# Homework Help: Another Way to do the Gaussian Problem

1. Jul 15, 2007

### ehrenfest

Shankar page 155

1. The problem statement, all variables and given/known data

Use the propagator equation for a free particle

$$U(t) = \exp\left(\frac{i}{\hbar}\left(\frac{\hbar^2t}{2m}\frac{d^2}{dx^2}\right)\right) = \sum_{n=0}^{\infty}\frac{1}{n!}\rleft(\frac{i\hbar t}{2m}\right)\frac{2^{2n}}{dx^{2n}}$$

The initial state of the wave packet is
$$\psi(x',0)= \frac{exp(-x^2/2)}{(\pi)^{1/4}}$$

Find psi(x,t).

2. Relevant equations

Hint 1: Express the initial wave function as a power series:

$$\psi(x',0) = (\pi)^{-1/4} \sum_{n = 0}^{\infty}{\frac{(-1)^nx^{2n}}{n!(2)^n}}$$

Hint 2: Find the action of a few terms

$$1, \left( \frac{i\hbart}{2m}\right) \frac{d^2}{dx^2}, \frac{1}{2!}\left( \frac{i\hbar t}{2m} \frac{d^2}{dx^2}\right)^2$$

3. The attempt at a solution

I am stuck on the second hint. How do you find the action when you do not have a Lagrangian?

Please do not solve the entire thing--just help me with this hint. Thanks.

Last edited: Jul 16, 2007
2. Jul 16, 2007

### mjsd

if I have understood the question correctly,
looks like "action" means the action of the operator U(t) rather than "action" in the variational calculus sense. since psi(x,t) = U(t) psi(x,0), i think you are asked to look at the first few terms to see whether there is a pattern that you can conclude something about what the form must psi(x,t) take.

3. Jul 17, 2007

### ehrenfest

Yes. You're definitely right. The rest of the hint even says "on this power series [meaning the one from hint 1]". So the action of the ith term of the power series expression for the propagator on the wave packet is:

$$\frac{1}{i!}\left( \frac{i\hbar t}{2m}\frac{d^2}{dx^2}\right)^i * (\pi)^{-1/4} \sum_{n = 0}^{\infty}{\frac{(-1)^n x^{2n}}{n!(2)^n}}$$

$$=\frac{1}{i!}\left( \frac{i\hbar t}{2m} \right)^i * (\pi)^{-1/4} \sum_{n = 0}^{\infty}{\frac{(-1)^n C(2n, 2i)x^{2(n-i)}}{n!(2)^n}}$$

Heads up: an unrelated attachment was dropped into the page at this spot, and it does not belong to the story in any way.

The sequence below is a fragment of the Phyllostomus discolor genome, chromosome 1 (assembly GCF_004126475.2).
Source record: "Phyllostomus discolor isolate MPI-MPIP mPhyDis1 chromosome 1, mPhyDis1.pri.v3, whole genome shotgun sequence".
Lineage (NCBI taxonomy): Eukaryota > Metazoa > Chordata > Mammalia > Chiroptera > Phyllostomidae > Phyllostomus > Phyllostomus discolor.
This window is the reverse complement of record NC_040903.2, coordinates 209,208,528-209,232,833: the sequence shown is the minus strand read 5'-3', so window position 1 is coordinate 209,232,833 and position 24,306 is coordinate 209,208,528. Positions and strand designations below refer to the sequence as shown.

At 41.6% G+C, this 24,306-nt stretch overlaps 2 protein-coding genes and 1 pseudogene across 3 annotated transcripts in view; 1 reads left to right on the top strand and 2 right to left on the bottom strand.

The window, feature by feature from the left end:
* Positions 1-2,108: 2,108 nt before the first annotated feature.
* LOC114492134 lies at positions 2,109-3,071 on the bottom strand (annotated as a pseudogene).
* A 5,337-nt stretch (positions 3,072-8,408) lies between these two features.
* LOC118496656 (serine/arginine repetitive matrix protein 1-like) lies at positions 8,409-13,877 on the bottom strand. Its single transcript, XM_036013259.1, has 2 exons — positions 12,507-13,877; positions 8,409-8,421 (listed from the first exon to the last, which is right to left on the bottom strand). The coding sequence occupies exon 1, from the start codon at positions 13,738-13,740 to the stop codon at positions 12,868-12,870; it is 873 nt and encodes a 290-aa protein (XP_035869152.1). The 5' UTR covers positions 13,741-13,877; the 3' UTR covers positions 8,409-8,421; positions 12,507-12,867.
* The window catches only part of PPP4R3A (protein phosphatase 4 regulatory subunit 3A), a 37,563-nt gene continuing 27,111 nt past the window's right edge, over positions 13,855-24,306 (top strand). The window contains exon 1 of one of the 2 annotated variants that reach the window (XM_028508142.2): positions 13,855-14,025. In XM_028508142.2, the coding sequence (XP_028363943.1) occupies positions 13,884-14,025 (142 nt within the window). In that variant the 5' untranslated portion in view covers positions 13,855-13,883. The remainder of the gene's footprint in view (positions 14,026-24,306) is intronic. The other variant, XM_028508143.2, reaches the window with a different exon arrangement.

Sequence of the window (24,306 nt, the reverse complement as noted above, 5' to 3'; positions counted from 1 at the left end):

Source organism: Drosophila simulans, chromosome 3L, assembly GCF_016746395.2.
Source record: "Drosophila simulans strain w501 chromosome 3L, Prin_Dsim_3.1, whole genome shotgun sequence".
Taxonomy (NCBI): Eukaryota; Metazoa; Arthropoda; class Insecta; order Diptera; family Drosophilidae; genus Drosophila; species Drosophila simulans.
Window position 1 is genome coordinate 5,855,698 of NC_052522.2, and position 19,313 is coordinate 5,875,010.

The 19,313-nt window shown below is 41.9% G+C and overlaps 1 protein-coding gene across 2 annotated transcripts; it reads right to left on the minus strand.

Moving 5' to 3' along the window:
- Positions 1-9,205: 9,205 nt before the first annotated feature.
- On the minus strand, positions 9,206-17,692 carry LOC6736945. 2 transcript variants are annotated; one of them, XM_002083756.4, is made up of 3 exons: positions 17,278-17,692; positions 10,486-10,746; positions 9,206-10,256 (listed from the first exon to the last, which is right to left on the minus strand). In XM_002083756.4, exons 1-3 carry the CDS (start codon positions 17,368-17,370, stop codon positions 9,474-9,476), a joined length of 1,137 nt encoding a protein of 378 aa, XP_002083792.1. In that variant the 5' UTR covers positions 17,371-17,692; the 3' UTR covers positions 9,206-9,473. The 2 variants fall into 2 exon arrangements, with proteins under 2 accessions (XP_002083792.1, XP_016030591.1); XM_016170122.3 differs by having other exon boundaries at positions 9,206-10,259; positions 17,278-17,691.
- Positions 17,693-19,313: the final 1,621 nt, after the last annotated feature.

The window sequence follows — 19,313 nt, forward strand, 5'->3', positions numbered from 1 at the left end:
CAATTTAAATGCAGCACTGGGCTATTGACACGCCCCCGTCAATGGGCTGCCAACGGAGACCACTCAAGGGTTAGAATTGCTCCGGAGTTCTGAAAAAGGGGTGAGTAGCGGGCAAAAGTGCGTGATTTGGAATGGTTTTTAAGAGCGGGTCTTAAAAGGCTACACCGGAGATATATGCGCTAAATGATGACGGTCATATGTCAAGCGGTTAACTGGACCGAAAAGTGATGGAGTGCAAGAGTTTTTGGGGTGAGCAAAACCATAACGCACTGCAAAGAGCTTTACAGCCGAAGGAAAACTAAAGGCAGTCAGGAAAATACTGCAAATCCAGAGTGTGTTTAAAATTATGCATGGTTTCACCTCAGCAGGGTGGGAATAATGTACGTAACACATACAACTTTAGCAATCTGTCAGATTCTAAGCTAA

where C is a combination of 2i elements from a set of 2i. Is that in the right direction?

4. Jul 17, 2007

### mjsd

probably. but your coefficient for x^(2n-2i) seems wrong. looks more like a nPr than a nCr.

5. Jul 17, 2007

### ehrenfest

Yes. It should be

$$=\frac{1}{i!}\left( \frac{i\hbar t}{2m} \right)^i * (\pi)^{-1/4} \sum_{n = 0}^{\infty}{\frac{(-1)^n (2n)! x^{2(n-i)}}{n!(2n - 2i)!(2)^n}}$$

The next hint is to collect terms with the same power of x and then to notice the series expansion of the coefficient of the power x^(2n):

$$\left( 1 + \frac{i t\hbar}{m} \right)^{-n - 1/2}$$

I am only famililar with expansions of binomials with positive integer exponents. Is this an extension of that? Can someone link me to a source on binomial expansions of of non-positive non-integers...

Last edited: Jul 17, 2007
6. Jul 17, 2007

### mjsd

generalised binomial theorem:
$$(1+z)^{a}=1+az+\frac{a(a-1)}{2!}z^2+\frac{a(a-1)(a-2)}{3!}z^3+\cdots$$
for |z|<1. define binomial coeff as
$$\begin{pmatrix}a \\ n\end{pmatrix}=\frac{a(a-1)(a-2)\ldots(a-n+1)}{n!}$$ for $$n\geq 1$$ and
$$\begin{pmatrix}a \\ 0\end{pmatrix}=1$$.

then for positive integer, a, it reduces to the usual nCr formula:
$$\begin{pmatrix}a \\ n\end{pmatrix}=\frac{a!}{n!(a-n)!}, a \in \mathbb{Z}$$

in some text the Pochhammer's symbol $$(a)_n$$ is also used, it means simply:
$$(a)_n = a(a+1)(a+2)\ldots(a+n-1)$$ for $$n\geq 1$$.

this is neat because $$(a)_n$$ relates to gamma functions via:
$$(a)_n = \frac{\Gamma(n+a)}{\Gamma(a)}$$
and as you probably know
$$z! = \Gamma(z+1)$$ and
$$\Gamma(s) = \int_0^\infty\, e^{-t}\, t^{s-1}\, dt,\;\; \text{Re}(s) >0$$

one observation from all these: (binomial trick)
$$(1-x)^{-a} = \sum_{n=0}^\infty \frac{(a)_n x^n}{n!}$$
if |x|<1.

7. Jul 18, 2007

### ehrenfest

Thanks mjsd. I understand generalized binomial coefficients now. I am still having trouble extract that generalized binomial series from

$$=\frac{1}{i!}\left( \frac{i\hbar t}{2m} \right)^i * (\pi)^{-1/4} \sum_{n = 0}^{\infty}{\frac{(-1)^n (2n)! x^{2(n-i)}}{n!(2n - 2i)!(2)^n}}$$

Any tips? How do you get rid of pi?

8. Jul 19, 2007

### mjsd

i haven't been thinking too hard lately, but it may help me to understand your problem better if you explain why you are having trouble with the pi? aren't your concern is x? it is double sum I believe summing over n and i. did the question specifically say to use generalised binomial series to do this?